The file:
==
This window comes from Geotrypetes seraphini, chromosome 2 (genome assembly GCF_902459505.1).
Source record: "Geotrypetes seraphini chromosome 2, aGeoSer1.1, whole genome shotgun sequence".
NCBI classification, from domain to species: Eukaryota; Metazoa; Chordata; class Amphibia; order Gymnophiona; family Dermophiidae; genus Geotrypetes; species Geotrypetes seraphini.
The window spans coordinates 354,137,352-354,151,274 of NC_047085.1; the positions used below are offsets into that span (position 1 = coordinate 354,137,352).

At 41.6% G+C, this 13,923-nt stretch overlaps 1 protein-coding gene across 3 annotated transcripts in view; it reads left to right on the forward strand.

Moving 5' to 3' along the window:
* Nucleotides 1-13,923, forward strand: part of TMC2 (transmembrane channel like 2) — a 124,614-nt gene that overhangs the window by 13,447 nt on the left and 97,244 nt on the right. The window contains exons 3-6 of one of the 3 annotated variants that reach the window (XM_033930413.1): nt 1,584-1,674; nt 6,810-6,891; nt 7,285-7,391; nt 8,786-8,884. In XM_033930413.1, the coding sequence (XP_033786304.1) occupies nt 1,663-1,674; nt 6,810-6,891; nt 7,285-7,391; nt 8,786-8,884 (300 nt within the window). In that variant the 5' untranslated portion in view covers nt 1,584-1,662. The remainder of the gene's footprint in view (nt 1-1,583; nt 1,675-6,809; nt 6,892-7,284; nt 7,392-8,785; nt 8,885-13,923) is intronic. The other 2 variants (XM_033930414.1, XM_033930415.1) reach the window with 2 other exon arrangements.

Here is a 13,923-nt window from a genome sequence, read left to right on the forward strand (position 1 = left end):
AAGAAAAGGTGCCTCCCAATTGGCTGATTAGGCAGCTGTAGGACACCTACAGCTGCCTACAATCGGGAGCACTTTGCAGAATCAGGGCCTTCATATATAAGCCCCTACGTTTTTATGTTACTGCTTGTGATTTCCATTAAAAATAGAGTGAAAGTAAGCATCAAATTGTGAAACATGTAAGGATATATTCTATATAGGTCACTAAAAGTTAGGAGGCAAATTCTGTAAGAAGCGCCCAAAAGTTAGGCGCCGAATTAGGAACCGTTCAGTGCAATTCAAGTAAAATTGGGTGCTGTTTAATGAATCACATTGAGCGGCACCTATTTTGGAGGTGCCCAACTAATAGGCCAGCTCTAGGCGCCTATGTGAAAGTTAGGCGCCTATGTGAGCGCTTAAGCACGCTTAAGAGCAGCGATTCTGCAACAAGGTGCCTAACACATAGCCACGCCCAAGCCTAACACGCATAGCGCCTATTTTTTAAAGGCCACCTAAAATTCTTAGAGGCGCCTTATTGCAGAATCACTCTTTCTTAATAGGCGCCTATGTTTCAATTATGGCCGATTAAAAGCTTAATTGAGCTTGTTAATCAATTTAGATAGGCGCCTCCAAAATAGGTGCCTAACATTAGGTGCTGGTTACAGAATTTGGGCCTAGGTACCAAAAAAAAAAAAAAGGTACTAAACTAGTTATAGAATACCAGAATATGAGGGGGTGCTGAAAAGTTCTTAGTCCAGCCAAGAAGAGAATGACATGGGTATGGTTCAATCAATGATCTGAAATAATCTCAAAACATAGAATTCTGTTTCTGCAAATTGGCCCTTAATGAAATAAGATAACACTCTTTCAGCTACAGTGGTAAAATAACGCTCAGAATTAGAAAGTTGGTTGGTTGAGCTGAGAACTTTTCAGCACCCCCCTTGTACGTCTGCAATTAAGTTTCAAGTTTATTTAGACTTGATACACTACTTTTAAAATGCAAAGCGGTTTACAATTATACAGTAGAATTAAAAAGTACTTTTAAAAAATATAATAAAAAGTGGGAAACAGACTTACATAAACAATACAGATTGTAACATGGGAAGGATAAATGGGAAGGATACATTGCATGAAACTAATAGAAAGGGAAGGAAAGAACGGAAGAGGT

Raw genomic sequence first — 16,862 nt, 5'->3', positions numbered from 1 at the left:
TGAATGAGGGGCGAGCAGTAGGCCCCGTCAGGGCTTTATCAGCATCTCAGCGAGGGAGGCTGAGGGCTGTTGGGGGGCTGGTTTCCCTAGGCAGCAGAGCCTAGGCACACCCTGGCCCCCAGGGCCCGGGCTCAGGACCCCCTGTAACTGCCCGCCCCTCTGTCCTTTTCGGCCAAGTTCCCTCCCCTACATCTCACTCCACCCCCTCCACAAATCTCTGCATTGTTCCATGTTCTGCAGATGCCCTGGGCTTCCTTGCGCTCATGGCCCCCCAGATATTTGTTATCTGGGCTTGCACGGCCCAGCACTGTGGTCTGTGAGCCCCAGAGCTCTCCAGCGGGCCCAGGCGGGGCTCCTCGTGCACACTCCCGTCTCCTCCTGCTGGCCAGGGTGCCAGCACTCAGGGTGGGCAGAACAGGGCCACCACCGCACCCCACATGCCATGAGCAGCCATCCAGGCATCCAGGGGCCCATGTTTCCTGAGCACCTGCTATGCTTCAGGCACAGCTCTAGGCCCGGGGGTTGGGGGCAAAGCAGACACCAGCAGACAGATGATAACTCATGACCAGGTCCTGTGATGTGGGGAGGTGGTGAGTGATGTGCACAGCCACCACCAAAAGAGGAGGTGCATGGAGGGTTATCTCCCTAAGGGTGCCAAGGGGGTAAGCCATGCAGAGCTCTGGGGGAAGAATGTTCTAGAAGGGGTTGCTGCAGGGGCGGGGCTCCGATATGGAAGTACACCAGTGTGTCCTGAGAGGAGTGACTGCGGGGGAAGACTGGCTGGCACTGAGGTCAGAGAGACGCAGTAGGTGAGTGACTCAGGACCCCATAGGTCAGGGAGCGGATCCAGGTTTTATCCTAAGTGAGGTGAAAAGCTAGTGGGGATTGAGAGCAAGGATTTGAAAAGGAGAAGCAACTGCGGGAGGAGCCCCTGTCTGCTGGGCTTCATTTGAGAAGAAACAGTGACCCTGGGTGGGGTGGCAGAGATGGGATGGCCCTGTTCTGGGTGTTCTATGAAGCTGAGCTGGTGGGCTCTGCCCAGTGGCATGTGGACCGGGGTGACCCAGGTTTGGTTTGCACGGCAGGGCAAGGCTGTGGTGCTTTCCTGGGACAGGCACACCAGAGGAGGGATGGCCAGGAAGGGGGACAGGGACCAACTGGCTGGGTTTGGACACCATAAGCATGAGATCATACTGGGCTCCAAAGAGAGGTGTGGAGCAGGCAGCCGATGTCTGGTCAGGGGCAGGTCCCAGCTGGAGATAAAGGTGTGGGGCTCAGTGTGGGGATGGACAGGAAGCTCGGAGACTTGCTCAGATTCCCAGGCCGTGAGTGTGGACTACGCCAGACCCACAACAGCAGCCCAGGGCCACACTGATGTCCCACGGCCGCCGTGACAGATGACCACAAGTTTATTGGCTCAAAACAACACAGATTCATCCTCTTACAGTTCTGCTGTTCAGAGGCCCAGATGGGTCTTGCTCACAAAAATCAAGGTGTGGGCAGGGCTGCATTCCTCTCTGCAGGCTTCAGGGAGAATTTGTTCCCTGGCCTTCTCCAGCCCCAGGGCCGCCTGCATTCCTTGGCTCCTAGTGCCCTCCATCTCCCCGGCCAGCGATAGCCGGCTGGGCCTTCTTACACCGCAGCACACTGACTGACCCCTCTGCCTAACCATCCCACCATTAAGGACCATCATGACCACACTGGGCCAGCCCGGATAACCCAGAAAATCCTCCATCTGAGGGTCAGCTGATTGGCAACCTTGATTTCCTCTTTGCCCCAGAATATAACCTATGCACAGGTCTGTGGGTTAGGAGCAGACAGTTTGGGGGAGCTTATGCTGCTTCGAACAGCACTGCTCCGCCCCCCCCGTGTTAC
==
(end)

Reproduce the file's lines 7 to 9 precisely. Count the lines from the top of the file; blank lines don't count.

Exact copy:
* Nucleotides 1-13,923, forward strand: part of TMC2 (transmembrane channel like 2) — a 124,614-nt gene that overhangs the window by 13,447 nt on the left and 97,244 nt on the right. The window contains exons 3-6 of one of the 3 annotated variants that reach the window (XM_033930413.1): nt 1,584-1,674; nt 6,810-6,891; nt 7,285-7,391; nt 8,786-8,884. In XM_033930413.1, the coding sequence (XP_033786304.1) occupies nt 1,663-1,674; nt 6,810-6,891; nt 7,285-7,391; nt 8,786-8,884 (300 nt within the window). In that variant the 5' untranslated portion in view covers nt 1,584-1,662. The remainder of the gene's footprint in view (nt 1-1,583; nt 1,675-6,809; nt 6,892-7,284; nt 7,392-8,785; nt 8,885-13,923) is intronic. The other 2 variants (XM_033930414.1, XM_033930415.1) reach the window with 2 other exon arrangements.

Here is a 13,923-nt window from a genome sequence, read left to right on the forward strand (position 1 = left end):
AAGAAAAGGTGCCTCCCAATTGGCTGATTAGGCAGCTGTAGGACACCTACAGCTGCCTACAATCGGGAGCACTTTGCAGAATCAGGGCCTTCATATATAAGCCCCTACGTTTTTATGTTACTGCTTGTGATTTCCATTAAAAATAGAGTGAAAGTAAGCATCAAATTGTGAAACATGTAAGGATATATTCTATATAGGTCACTAAAAGTTAGGAGGCAAATTCTGTAAGAAGCGCCCAAAAGTTAGGCGCCGAATTAGGAACCGTTCAGTGCAATTCAAGTAAAATTGGGTGCTGTTTAATGAATCACATTGAGCGGCACCTATTTTGGAGGTGCCCAACTAATAGGCCAGCTCTAGGCGCCTATGTGAAAGTTAGGCGCCTATGTGAGCGCTTAAGCACGCTTAAGAGCAGCGATTCTGCAACAAGGTGCCTAACACATAGCCACGCCCAAGCCTAACACGCATAGCGCCTATTTTTTAAAGGCCACCTAAAATTCTTAGAGGCGCCTTATTGCAGAATCACTCTTTCTTAATAGGCGCCTATGTTTCAATTATGGCCGATTAAAAGCTTAATTGAGCTTGTTAATCAATTTAGATAGGCGCCTCCAAAATAGGTGCCTAACATTAGGTGCTGGTTACAGAATTTGGGCCTAGGTACCAAAAAAAAAAAAAAGGTACTAAACTAGTTATAGAATACCAGAATATGAGGGGGTGCTGAAAAGTTCTTAGTCCAGCCAAGAAGAGAATGACATGGGTATGGTTCAATCAATGATCTGAAATAATCTCAAAACATAGAATTCTGTTTCTGCAAATTGGCCCTTAATGAAATAAGATAACACTCTTTCAGCTACAGTGGTAAAATAACGCTCAGAATTAGAAAGTTGGTTGGTTGAGCTGAGAACTTTTCAGCACCCCCCTTGTACGTCTGCAATTAAGTTTCAAGTTTATTTAGACTTGATACACTACTTTTAAAATGCAAAGCGGTTTACAATTATACAGTAGAATTAAAAAGTACTTTTAAAAAATATAATAAAAAGTGGGAAACAGACTTACATAAACAATACAGATTGTAACATGGGAAGGATAAATGGGAAGGATACATTGCATGAAACTAATAGAAAGGGAAGGAAAGAACGGAAGAGGT